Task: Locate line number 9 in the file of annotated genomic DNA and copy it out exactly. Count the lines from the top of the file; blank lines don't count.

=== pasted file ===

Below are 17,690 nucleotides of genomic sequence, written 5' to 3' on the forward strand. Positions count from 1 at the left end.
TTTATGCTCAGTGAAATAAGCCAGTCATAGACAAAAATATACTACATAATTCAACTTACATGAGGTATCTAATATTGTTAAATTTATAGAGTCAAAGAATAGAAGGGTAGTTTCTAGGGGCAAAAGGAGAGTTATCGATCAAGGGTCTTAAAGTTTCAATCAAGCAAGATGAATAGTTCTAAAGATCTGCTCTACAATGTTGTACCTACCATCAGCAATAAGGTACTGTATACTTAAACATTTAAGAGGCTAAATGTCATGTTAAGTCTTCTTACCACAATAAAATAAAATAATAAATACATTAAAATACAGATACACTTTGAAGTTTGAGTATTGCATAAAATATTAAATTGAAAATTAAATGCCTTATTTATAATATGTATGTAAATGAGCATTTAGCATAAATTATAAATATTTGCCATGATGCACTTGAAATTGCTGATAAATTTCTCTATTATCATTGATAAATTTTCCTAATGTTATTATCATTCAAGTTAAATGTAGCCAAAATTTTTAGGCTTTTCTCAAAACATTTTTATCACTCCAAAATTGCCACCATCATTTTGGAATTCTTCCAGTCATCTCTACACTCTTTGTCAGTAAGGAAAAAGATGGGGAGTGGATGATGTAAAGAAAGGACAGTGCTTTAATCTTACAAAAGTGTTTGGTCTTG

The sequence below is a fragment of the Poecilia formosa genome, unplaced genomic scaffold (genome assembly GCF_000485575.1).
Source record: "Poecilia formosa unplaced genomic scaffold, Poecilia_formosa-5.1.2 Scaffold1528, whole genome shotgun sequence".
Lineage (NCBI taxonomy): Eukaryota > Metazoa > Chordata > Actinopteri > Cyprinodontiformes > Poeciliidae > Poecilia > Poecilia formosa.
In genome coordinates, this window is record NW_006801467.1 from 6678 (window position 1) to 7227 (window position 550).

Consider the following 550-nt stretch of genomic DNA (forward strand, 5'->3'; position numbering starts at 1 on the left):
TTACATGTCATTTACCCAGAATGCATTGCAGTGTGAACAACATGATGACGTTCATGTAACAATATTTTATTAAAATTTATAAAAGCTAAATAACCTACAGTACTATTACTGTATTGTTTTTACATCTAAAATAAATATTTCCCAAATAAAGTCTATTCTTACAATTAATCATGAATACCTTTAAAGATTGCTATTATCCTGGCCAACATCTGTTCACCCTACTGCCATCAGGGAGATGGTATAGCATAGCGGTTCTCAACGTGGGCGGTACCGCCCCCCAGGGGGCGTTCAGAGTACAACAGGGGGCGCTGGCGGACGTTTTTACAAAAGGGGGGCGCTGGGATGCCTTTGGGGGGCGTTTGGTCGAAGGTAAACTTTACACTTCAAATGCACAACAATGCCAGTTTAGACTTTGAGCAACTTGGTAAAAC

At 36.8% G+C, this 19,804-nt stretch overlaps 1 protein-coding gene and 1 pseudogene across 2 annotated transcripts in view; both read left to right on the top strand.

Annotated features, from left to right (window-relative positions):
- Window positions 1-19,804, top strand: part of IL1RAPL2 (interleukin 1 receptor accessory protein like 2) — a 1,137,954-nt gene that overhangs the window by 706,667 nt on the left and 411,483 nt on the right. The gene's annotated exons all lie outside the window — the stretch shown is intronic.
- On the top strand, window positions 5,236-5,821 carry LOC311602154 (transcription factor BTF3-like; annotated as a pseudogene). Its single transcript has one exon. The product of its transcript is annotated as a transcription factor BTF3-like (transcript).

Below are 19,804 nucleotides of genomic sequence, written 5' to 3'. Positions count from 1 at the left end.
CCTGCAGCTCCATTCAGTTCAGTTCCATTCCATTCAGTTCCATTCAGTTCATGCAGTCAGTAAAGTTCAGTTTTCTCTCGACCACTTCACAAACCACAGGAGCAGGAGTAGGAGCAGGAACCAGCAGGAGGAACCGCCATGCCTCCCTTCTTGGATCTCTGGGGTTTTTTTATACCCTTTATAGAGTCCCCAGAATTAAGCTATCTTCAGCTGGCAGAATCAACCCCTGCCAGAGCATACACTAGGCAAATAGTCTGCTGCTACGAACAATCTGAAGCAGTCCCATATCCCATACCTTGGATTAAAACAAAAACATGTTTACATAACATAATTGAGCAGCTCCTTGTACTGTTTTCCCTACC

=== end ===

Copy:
At 36.8% G+C, this 19,804-nt stretch overlaps 1 protein-coding gene and 1 pseudogene across 2 annotated transcripts in view; both read left to right on the top strand.